The UK and Europe
Post-Brexit trade strategy
Oliver Ilott / May 2017
Dr Liam Fox MP, UK Secretary of State for International Trade. Photo: Shutterstock
Brexit means that the UK is taking back control of its trade policy. But unrealistic expectations may leave its fledgling Department for International Trade struggling to make the most of this opportunity. That’s why a new Institute for Government report sets out how government should approach this task.
The experience of other countries suggests that the department will be able to run 3-5 trade negotiations at once. Any more, and it will grind to a halt. That means that the department has to prioritise its activity – a long shopping list of trade deals will be the enemy of effectiveness.
In the short term, the focus should be on replicating the EU’s existing FTAs. In some instances, these can be nodded through after a simple substitution of “UK” for “EU”. But others will require renegotiation. The most valuable of the EU deals are with Turkey, Switzerland, Singapore, South Korea and Canada – these should be a priority.
Once these deals are carried over, the UK will start looking for brand new partners. The government should ignore those voices who call for the UK to leap into negotiations with countries like China, India or Brazil. Brazil (as part of the MERCOSUR regional bloc) has been in on-off negotiations with the EU for 20 years. No one has managed to agree a serious FTA with India. As Theresa May found out last year, one of India’s key demands for any deal is the ability to trade in what is called “mode 4 services”: the ability for Indian nationals to use work visas to come over and deliver services in the UK. India sees it as an export. Some in the UK will see it as migration.
It is true that Australia and New Zealand have secured deals with China. But more than half of Australia’s exports to China come from ores, slag and ash. In New Zealand, two-thirds of goods exports to China consist of dairy, wood, meat and fish. Neither of these examples would provide the basis for a UK–China negotiation.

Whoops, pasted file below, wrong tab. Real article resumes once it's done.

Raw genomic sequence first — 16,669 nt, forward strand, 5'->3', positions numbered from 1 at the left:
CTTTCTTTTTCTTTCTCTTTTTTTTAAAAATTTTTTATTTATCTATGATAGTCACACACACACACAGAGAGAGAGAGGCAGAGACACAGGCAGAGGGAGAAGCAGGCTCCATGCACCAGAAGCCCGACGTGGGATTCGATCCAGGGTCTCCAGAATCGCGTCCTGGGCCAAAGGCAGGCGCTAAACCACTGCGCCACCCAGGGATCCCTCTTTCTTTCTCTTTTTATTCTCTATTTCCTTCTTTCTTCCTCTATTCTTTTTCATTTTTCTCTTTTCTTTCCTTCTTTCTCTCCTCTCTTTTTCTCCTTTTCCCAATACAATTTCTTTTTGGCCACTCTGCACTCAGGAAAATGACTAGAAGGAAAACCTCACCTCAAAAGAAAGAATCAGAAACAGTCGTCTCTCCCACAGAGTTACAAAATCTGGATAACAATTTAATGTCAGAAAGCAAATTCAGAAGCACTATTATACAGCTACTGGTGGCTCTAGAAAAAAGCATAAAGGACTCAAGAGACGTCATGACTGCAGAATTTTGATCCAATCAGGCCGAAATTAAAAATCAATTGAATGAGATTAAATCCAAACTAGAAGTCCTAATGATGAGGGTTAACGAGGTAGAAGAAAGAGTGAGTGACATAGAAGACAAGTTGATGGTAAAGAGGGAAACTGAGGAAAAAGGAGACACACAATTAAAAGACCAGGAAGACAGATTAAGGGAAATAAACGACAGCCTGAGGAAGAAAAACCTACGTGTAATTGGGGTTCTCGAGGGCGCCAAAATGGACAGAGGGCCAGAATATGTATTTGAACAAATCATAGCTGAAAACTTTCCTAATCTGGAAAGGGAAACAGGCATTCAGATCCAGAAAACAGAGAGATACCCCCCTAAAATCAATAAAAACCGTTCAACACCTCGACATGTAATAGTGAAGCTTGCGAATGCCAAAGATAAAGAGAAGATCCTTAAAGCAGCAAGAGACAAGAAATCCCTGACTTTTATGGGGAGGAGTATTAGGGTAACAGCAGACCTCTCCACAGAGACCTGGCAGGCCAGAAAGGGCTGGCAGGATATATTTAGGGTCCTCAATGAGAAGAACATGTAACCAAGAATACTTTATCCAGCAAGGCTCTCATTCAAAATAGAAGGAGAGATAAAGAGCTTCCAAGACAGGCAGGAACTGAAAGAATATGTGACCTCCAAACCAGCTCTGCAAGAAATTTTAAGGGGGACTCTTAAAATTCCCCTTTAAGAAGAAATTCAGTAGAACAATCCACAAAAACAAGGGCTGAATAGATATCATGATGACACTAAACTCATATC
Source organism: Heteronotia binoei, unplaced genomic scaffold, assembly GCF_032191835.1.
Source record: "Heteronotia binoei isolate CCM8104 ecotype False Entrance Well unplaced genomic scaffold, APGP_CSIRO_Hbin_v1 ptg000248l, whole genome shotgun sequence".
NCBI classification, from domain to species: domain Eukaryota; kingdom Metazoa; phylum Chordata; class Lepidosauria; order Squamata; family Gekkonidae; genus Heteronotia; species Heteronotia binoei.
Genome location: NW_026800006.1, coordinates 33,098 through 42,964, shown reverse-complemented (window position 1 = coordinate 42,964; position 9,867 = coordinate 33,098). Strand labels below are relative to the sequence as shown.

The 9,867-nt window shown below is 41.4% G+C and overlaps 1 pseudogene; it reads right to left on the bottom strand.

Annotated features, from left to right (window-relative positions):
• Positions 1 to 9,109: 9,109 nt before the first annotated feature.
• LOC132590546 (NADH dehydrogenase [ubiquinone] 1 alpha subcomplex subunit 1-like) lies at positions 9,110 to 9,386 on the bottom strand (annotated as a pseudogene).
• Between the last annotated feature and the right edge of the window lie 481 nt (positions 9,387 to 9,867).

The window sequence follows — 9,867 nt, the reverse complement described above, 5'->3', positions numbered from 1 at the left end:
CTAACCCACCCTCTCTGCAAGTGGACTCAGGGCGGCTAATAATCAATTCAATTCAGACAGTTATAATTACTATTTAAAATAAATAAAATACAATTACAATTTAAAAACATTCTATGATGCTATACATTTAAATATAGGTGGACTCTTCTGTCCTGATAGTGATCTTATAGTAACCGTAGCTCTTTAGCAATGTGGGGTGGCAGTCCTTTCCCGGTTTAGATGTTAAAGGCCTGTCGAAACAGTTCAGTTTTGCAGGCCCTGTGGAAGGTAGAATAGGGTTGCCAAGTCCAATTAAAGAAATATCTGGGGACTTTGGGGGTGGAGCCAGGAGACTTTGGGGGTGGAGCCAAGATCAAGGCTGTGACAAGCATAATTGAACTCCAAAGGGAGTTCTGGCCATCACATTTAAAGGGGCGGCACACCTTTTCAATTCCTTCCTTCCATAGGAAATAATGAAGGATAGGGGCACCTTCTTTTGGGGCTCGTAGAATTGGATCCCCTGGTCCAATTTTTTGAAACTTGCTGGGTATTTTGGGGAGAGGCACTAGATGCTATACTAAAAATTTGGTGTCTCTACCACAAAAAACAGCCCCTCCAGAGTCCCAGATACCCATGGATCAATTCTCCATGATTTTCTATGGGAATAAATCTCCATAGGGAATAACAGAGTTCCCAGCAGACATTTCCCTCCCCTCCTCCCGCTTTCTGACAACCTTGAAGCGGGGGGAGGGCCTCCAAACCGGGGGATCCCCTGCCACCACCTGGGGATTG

Switzerland, whose well-developed services sector makes it a closer analogue for the UK, does have a China deal. But 89% of Swiss firms felt that the FTA had had no effect on their trade, and more than 40% of those that had made use of the FTA had encountered problems. They have a deal, but not a good one.
Instead, the UK needs to build experience by engaging smaller economies with a strong track record of striking deep and meaningful trade deals. That puts countries like Australia and New Zealand at the top of the list.
But the UK’s trade strategy will always have a European flavour. Trade deals give countries an edge: a cheaper form of access to foreign markets than that enjoyed by their competitors. This means that nearby economies frequently mimic one another’s trade strategies in an attempt to ‘Keep up with the Joneses’. For instance, out of Canada’s 19 trade agreements that are in place or under negotiation (and do not directly involve the USA), 11 are with partners that already have deals or have started conversations with the USA.
For the UK, this means that its trade strategy will always have to have one eye on the EU, making sure the European gains in market access are matched by UK. The UK may be developing an independent trade policy – but it is not developing trade policy in a vacuum.